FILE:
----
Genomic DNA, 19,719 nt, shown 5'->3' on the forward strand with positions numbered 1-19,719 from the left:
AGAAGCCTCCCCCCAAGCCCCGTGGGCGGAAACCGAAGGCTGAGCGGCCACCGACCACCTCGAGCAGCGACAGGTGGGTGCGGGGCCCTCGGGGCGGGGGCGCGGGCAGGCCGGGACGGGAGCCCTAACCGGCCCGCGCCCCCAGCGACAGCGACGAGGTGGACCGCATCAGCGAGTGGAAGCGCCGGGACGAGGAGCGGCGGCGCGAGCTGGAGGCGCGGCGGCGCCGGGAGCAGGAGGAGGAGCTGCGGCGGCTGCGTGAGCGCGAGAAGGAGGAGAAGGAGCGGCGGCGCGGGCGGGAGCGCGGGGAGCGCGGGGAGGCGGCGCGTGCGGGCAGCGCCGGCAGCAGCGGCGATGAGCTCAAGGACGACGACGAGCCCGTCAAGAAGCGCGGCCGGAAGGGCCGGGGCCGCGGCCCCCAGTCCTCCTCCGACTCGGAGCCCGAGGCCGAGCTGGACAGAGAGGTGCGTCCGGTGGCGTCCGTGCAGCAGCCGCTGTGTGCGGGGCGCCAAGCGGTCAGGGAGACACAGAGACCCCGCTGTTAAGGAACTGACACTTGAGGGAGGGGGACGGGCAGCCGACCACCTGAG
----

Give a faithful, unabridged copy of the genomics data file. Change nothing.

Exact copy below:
Genomic DNA, 19,719 nt, shown 5'->3' on the forward strand with positions numbered 1-19,719 from the left:
AGAAGCCTCCCCCCAAGCCCCGTGGGCGGAAACCGAAGGCTGAGCGGCCACCGACCACCTCGAGCAGCGACAGGTGGGTGCGGGGCCCTCGGGGCGGGGGCGCGGGCAGGCCGGGACGGGAGCCCTAACCGGCCCGCGCCCCCAGCGACAGCGACGAGGTGGACCGCATCAGCGAGTGGAAGCGCCGGGACGAGGAGCGGCGGCGCGAGCTGGAGGCGCGGCGGCGCCGGGAGCAGGAGGAGGAGCTGCGGCGGCTGCGTGAGCGCGAGAAGGAGGAGAAGGAGCGGCGGCGCGGGCGGGAGCGCGGGGAGCGCGGGGAGGCGGCGCGTGCGGGCAGCGCCGGCAGCAGCGGCGATGAGCTCAAGGACGACGACGAGCCCGTCAAGAAGCGCGGCCGGAAGGGCCGGGGCCGCGGCCCCCAGTCCTCCTCCGACTCGGAGCCCGAGGCCGAGCTGGACAGAGAGGTGCGTCCGGTGGCGTCCGTGCAGCAGCCGCTGTGTGCGGGGCGCCAAGCGGTCAGGGAGACACAGAGACCCCGCTGTTAAGGAACTGACACTTGAGGGAGGGGGACGGGCAGCCGACCACCTGAG